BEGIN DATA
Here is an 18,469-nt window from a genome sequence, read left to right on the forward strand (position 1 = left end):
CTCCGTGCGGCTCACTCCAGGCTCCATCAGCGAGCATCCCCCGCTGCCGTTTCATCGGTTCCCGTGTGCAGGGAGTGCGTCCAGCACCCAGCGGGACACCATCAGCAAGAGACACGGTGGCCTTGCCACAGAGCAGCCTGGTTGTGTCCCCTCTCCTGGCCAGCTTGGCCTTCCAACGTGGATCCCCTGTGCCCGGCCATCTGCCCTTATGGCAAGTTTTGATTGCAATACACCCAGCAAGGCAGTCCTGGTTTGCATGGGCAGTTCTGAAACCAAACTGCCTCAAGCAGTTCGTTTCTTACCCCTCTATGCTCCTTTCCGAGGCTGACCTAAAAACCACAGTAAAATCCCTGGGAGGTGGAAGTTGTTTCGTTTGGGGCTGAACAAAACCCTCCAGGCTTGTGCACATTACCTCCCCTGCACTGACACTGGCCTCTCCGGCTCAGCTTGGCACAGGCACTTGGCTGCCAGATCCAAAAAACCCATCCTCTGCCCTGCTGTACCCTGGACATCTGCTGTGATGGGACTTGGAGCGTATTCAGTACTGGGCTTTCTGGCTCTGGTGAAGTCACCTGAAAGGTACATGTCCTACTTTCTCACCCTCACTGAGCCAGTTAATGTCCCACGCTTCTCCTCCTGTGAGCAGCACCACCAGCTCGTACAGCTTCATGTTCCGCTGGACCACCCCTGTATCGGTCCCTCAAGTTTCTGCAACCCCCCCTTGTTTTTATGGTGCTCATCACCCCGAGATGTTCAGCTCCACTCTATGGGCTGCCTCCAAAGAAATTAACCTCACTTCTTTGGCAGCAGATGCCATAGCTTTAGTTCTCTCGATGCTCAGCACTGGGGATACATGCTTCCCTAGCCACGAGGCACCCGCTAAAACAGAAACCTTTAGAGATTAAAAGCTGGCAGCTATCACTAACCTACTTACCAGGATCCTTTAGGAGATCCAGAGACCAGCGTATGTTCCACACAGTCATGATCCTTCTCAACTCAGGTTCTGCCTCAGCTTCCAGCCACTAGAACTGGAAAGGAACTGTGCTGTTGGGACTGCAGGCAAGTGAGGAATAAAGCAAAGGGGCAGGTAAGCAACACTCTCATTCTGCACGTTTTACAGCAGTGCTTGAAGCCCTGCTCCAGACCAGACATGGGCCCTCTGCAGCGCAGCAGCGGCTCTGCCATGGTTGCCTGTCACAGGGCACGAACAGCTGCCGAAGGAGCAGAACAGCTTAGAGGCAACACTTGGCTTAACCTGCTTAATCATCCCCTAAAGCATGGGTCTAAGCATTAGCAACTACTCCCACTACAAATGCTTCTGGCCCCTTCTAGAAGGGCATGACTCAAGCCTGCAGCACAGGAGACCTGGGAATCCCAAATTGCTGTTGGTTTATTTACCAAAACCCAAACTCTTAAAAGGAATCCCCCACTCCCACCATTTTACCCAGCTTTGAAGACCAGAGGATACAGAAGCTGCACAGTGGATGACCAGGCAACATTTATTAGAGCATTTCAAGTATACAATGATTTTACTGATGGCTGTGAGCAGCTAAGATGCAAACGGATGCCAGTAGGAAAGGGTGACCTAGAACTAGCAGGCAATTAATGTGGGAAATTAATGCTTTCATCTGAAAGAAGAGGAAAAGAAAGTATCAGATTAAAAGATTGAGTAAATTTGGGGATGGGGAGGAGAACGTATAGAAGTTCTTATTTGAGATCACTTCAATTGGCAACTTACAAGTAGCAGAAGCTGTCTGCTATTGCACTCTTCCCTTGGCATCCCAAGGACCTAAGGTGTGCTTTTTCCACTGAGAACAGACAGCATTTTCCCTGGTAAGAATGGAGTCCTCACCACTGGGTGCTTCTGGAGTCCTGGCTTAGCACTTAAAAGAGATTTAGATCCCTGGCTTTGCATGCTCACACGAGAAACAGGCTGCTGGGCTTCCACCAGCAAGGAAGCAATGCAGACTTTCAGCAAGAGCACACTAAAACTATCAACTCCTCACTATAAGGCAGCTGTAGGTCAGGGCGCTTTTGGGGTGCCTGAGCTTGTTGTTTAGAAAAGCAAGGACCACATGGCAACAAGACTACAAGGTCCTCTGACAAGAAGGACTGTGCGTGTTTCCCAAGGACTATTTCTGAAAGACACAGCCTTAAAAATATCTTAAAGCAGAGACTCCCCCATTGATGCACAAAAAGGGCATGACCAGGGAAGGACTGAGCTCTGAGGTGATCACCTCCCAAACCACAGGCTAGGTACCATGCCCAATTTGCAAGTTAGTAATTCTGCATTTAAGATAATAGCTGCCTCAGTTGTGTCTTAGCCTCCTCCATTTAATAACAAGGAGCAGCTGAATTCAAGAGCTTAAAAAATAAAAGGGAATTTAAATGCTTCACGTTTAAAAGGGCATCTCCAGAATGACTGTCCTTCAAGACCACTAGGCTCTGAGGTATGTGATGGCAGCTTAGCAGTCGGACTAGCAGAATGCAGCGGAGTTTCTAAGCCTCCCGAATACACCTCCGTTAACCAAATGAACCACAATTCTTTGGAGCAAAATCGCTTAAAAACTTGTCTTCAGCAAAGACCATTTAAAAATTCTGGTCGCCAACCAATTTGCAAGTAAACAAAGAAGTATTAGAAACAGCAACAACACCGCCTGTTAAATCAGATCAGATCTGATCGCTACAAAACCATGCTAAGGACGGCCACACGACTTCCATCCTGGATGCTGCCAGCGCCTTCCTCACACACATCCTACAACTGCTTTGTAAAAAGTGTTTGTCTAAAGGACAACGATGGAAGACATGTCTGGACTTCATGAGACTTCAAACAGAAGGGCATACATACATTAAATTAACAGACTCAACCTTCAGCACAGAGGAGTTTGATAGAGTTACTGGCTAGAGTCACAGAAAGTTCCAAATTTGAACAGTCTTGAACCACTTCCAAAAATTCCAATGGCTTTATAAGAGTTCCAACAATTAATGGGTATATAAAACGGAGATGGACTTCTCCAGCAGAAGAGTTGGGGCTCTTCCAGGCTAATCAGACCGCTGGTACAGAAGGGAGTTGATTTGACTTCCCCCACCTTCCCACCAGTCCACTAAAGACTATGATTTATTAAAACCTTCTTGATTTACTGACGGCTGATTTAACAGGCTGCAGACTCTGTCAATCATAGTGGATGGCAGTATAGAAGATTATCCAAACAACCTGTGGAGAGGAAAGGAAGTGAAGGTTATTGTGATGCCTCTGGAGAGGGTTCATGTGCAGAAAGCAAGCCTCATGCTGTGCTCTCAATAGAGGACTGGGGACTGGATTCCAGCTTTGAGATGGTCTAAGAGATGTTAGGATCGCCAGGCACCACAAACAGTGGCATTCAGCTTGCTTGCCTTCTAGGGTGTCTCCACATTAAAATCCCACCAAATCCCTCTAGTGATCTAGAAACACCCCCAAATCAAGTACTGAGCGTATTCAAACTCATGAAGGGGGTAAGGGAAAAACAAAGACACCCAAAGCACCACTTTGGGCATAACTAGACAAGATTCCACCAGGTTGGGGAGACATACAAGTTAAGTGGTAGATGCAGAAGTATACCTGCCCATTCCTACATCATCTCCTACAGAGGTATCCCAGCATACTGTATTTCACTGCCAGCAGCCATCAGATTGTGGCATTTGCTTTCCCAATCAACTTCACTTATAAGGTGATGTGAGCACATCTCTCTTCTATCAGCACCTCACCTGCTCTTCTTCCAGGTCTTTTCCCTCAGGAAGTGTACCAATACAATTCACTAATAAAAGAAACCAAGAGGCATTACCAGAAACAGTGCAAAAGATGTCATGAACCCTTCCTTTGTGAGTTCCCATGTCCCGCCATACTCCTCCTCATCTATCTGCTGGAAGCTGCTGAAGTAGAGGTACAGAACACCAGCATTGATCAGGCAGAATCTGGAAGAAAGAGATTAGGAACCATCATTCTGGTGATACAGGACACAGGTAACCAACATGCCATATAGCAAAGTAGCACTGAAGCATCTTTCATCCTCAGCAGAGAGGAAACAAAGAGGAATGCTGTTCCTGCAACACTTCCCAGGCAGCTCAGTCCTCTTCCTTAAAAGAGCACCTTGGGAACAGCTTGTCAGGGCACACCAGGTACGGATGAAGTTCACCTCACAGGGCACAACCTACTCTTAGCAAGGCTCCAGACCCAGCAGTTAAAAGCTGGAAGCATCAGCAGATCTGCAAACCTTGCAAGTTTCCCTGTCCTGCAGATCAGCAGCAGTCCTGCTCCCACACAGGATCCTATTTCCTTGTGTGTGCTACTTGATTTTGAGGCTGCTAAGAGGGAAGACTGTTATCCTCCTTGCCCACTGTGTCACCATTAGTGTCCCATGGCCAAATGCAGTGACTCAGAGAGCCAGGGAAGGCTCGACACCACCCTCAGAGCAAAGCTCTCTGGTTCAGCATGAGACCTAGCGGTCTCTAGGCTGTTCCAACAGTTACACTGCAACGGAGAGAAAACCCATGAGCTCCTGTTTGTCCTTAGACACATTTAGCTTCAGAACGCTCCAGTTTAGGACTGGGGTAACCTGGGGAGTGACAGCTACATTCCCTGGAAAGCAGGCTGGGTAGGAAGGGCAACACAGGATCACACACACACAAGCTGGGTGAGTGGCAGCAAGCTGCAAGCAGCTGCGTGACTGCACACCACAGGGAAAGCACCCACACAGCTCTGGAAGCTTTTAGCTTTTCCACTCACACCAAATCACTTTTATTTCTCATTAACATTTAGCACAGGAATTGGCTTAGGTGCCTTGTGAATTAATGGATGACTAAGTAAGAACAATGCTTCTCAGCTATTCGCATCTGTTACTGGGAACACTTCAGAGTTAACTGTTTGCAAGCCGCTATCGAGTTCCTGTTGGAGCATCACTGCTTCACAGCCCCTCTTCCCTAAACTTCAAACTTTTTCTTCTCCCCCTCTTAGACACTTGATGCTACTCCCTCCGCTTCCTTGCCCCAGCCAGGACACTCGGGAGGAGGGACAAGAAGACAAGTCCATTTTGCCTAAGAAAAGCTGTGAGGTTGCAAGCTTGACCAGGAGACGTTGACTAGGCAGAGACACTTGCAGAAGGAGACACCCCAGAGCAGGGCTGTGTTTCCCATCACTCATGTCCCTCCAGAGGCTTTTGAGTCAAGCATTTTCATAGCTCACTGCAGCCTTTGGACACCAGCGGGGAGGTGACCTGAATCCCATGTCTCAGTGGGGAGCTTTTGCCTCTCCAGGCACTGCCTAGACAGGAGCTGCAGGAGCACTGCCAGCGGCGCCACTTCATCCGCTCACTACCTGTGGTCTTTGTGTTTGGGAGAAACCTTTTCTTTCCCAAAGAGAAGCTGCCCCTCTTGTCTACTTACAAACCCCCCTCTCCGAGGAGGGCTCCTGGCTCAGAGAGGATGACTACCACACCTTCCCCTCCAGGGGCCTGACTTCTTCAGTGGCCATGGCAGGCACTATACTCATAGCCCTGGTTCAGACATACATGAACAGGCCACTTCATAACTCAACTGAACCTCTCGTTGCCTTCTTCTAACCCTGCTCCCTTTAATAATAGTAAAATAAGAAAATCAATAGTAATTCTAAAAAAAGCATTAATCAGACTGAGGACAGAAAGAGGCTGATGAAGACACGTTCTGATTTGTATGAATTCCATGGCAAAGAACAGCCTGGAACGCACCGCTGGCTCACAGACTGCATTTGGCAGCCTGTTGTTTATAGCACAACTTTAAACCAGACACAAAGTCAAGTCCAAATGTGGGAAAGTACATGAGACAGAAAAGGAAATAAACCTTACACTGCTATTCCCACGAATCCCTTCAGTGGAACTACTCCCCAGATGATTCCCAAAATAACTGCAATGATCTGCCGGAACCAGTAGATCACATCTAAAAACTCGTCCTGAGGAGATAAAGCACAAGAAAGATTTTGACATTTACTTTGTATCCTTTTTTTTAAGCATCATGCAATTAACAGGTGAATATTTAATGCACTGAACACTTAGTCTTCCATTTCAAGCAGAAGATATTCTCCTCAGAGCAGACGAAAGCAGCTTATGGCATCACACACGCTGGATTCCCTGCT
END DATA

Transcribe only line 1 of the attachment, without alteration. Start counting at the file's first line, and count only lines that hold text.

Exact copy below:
Here is an 18,469-nt window from a genome sequence, read left to right on the forward strand (position 1 = left end):